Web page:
Around that same time, a friend from the Annapolis Quilt Guild who lives in Calvert County, told Michelle of Michelle’s Quilts that she had read and loved my book. Michelle wrote to me and invited me there to do a book signing. I love visiting her friendly shop and meeting the quilters there. All of this led, step by step and friendly person after friendly person, to an invitation to speak at the Calvert County Quilt Guild, the Southern Comforter’s Guild and other exciting events.
8. The Annapolis Quilt Guild, of which I am a member, invited me to have a book signing at their quilt show in June. My friend Sue Luddy asked me if I’d like to do the same at the Eternal Quilters and Friendship Quilters’ Guild, of which she is a member. Only six months after the book had been released reader after reader stopped by the booth to say how much they’d loved the book, how much it meant to them and then those within earshot decided they’d pick up a copy for themselves or a loved one. I was touched and grateful.
9. The book club in my hometown, Allendale, NJ, which is also part of Solomon Puzzle’s setting, decided to read it and they invited me to attend the discussion. I was thrilled! As I’ve written before, Allendale hold the happiest childhood memories for me. My sisters both attended the book discussion which was held in a historic house in town– a house we’d always wanted to explore! Now we were given a tour and made many new friends in our old town. During that trip, I visited a quilt store nearby and met someone who had lived in Allendale and knew Annapolis. Sue recommended me to quilters and quilt guilds in the area and I recently visited to speak about my writing and creative journey. I loved the Warwick Valley Quilt Guild members.
10. I’m grateful to God for what I am convinced was His real help in the journey of writing and publishing Solomon’s Puzzle. It is hard to explain, but I’m grateful. It has been a journey of faith and trust for me. My friend Cindy urged me to “print some copies and see what happens;” I’m grateful for being able to do so and for the inspiration “to begin from where you are,” which was the only thought I had about marketing. I have loved the personal, friendly way that the book has been marketed. I love to hear that people are loaning the book to others, that they are re-reading and that they loved it.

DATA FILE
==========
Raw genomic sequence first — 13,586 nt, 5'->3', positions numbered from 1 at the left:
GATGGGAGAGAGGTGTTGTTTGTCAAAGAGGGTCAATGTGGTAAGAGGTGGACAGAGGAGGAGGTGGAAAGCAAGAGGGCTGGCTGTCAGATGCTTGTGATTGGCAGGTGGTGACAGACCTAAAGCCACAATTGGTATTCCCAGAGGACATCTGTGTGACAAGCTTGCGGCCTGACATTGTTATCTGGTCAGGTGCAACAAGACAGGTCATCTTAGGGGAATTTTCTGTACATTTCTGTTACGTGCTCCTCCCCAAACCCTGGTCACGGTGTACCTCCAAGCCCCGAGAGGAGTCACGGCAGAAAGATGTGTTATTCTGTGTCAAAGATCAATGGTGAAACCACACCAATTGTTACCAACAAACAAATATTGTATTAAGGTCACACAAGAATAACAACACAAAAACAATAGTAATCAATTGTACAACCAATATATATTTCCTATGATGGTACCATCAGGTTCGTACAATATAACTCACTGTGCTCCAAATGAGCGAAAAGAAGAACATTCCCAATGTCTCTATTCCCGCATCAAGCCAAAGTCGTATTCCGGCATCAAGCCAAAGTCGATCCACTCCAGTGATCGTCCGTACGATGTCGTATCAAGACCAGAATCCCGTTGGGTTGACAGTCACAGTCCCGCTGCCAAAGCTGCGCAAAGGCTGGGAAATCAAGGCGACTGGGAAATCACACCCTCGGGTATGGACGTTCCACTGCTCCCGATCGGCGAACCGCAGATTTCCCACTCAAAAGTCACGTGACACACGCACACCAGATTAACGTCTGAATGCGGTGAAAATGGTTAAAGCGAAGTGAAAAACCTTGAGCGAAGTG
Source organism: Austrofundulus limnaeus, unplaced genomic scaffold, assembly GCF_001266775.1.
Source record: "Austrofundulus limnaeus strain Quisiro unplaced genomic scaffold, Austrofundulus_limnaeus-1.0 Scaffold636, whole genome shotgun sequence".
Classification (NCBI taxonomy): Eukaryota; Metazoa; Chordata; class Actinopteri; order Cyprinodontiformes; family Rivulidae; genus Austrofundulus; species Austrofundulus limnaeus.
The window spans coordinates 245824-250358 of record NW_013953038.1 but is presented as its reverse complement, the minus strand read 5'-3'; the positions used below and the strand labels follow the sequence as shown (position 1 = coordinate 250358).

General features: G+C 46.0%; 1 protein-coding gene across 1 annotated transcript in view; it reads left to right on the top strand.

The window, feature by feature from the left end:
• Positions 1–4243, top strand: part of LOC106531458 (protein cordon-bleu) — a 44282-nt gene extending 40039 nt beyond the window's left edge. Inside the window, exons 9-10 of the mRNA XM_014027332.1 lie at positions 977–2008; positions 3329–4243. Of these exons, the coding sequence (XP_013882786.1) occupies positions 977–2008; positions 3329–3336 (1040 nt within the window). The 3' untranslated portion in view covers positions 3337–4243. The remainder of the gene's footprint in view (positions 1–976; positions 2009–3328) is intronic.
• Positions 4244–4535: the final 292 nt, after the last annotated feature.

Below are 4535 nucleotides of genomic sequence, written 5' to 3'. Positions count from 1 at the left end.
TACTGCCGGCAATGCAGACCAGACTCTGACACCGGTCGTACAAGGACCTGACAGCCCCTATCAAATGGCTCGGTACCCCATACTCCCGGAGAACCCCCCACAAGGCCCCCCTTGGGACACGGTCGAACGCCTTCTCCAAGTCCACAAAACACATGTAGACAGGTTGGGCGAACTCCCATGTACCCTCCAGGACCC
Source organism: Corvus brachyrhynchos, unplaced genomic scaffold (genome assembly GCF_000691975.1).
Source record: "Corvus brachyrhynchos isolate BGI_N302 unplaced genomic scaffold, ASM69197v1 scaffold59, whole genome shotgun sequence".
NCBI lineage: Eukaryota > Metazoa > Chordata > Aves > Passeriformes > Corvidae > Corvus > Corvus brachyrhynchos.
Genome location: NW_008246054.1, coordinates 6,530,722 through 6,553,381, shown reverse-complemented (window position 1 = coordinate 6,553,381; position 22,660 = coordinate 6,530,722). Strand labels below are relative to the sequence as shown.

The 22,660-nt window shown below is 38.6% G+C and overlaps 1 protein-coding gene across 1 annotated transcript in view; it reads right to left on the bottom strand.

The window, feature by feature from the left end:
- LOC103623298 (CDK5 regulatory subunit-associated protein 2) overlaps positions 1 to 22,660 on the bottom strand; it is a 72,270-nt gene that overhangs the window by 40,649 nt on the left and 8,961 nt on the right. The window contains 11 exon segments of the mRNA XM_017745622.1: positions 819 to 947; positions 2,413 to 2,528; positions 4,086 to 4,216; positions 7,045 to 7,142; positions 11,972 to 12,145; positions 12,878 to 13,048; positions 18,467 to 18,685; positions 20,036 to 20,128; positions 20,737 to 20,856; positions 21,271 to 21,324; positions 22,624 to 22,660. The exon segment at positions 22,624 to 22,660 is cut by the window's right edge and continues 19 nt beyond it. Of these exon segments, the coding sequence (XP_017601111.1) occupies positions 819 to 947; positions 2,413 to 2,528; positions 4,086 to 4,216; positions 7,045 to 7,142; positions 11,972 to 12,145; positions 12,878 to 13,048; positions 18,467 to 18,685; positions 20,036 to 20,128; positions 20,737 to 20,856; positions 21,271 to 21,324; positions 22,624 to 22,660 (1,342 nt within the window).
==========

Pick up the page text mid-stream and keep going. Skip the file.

One voracious reader told me that my book was one of her all-time favorites. That meant a lot to me, as do all my readers’ comments. Often readers say that they didn’t want to leave the world of Solomon’s Puzzle, that they slowed down their intent reading toward the end just so that they could linger. I love hearing this. According to Hemingway, that means I’m a writer. He is quoted below:
All good books are alike in that they are truer than if they had really happened and after you are finished reading one you will feel that all that happened to you and afterwards it all belongs to you: the good and the bad, the ecstasy, the remorse and sorrow, the people and the places and how the weather was. If you can get so that you can give that to people, then you are a writer.
If you have read Solomon’s Puzzle and wish to buy a copy for a gift for the holiday season, we are offering free shipping until December 24. This week, ’til December 2, we’re including a darling gingerbread ornament with a recipe from the book.